국제앰네스티는 중국의 사형제도 개혁이 사형집행횟수에 특별한 영향은 주지 않을 것이라고 경고했다.
중국정부는 월요일 신화통신을 통해상정된 형사법 개정이 사행을 규정하고있는 68개 범죄항목 중 13가지를 삭제할 것 이라고 전했다. 이 수정안은 현재중국 의회에 의해 검토되는 중이다
국제앰네스티 캐서린 베이버 (CatherineBaber) 아시아•태평양국 부국장은 “우리는 중국의 실질적 사행집행을 줄이는 어떠한 개혁도 환영하지만 이 수정안이 현상황에 큰 영향을 줄 것이라고 믿지 않는다”라며, “중국정부가 이 수정안이 최근 몇 년간 사형집행으로 직접 이어지지 않았던 항목들을 삭제하는 단순한 법률적 개정이 아니라는 구제적인 자료를 보여주길 원한다”라고 밝혔다.
현재 중국정부는 사형집행에 관련된 수치를 국가기밀로 규정하고 있기 때문에 이 수정안이 어떠한 변화로 이어질지는 알 수 없다. 국제앰네스티는 중국정부가 사형집행에 관련된 자료들을 공개하여 투명한 분석과 논의가 이루어 질 수 있도록 요구하고 있다.
PROPOSED CHINA DEATH PENALTY REFORMS MAY HAVE NO GREAT IMPACT ON EXECUTIONS
23 August 2010Amnesty International has warned that proposed reforms of China’s application of the death penalty may not result in significantly fewer executions.
Chinese government news agency Xinhua reported on Monday that proposed amendments to China’s criminal code may see the death penalty removed from 13 out of 68 crimes that currently carry the punishment.
The draft amendments are working their way through numerous readings in China’s legislative chamber.
“Although we would welcome any reform that would in practice decrease executions in China, we are not yet convinced that these legal revisions will have a significant impact,” said Catherine Baber, Amnesty International’s Deputy-Director for the Asia-Pacific programme.
As part of its campaigning against the death penalty, Amnesty International has called on China to reduce the number of capital crimes.
“We are still waiting for the Chinese government to release the data that shows these proposed revisions are more than just legal housekeeping, removing crimes which have seldom been punished with the death penalty in recent years,” said Catherine Baber.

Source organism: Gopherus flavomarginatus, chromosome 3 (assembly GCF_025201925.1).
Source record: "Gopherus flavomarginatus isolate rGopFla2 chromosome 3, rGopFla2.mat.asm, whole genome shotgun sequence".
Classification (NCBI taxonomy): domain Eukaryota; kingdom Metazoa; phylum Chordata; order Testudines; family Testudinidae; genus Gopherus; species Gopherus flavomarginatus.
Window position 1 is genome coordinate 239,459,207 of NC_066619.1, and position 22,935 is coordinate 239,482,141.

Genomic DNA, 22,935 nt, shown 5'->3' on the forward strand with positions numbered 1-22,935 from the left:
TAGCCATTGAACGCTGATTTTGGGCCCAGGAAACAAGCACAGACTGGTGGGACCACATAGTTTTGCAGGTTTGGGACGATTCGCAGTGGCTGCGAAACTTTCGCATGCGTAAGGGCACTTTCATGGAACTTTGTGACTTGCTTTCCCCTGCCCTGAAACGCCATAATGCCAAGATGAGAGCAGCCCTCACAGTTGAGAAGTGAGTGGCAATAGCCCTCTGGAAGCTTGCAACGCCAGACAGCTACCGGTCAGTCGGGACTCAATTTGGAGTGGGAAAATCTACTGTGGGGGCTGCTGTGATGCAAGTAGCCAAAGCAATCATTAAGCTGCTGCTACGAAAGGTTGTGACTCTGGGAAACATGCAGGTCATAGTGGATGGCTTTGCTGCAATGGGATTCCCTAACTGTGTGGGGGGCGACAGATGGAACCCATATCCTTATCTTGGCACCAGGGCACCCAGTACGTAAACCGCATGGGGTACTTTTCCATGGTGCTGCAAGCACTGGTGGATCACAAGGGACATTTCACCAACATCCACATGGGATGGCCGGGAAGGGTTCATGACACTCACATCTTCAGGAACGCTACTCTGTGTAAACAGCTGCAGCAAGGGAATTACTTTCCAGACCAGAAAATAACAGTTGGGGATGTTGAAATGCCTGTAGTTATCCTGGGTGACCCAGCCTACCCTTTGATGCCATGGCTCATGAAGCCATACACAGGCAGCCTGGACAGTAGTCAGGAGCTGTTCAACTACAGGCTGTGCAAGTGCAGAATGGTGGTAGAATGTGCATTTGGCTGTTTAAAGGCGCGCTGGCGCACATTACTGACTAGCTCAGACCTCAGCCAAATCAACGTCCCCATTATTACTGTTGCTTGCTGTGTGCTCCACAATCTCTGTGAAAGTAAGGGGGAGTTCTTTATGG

The draft amendment to China’s criminal code would, if passed, reportedly remove the death penalty as a punishment for white collar crimes such as tax fraud, and for smuggling valuables and cultural relics.
It would also remove the death penalty as a punishment for those over 75 years of age.
The ultimate impact of any reforms to China’s use of the death penalty cannot be publicly known and evaluated due to classification of execution figures as state secrets.
Amnesty International has called on the Chinese government to make the draft legislation and the national execution figures public, so that there can be transparent analysis and debate on the death penalty.
In a challenge to China’s lack of transparency, Amnesty International declined to publish its own minimum figures for Chinese executions and death sentences in its worldwide annual report this year on the death penalty.
China is estimated to be the world’s biggest executor.
Amnesty International said it opposes the death penalty in all cases without exception, as the ultimate violation of human rights.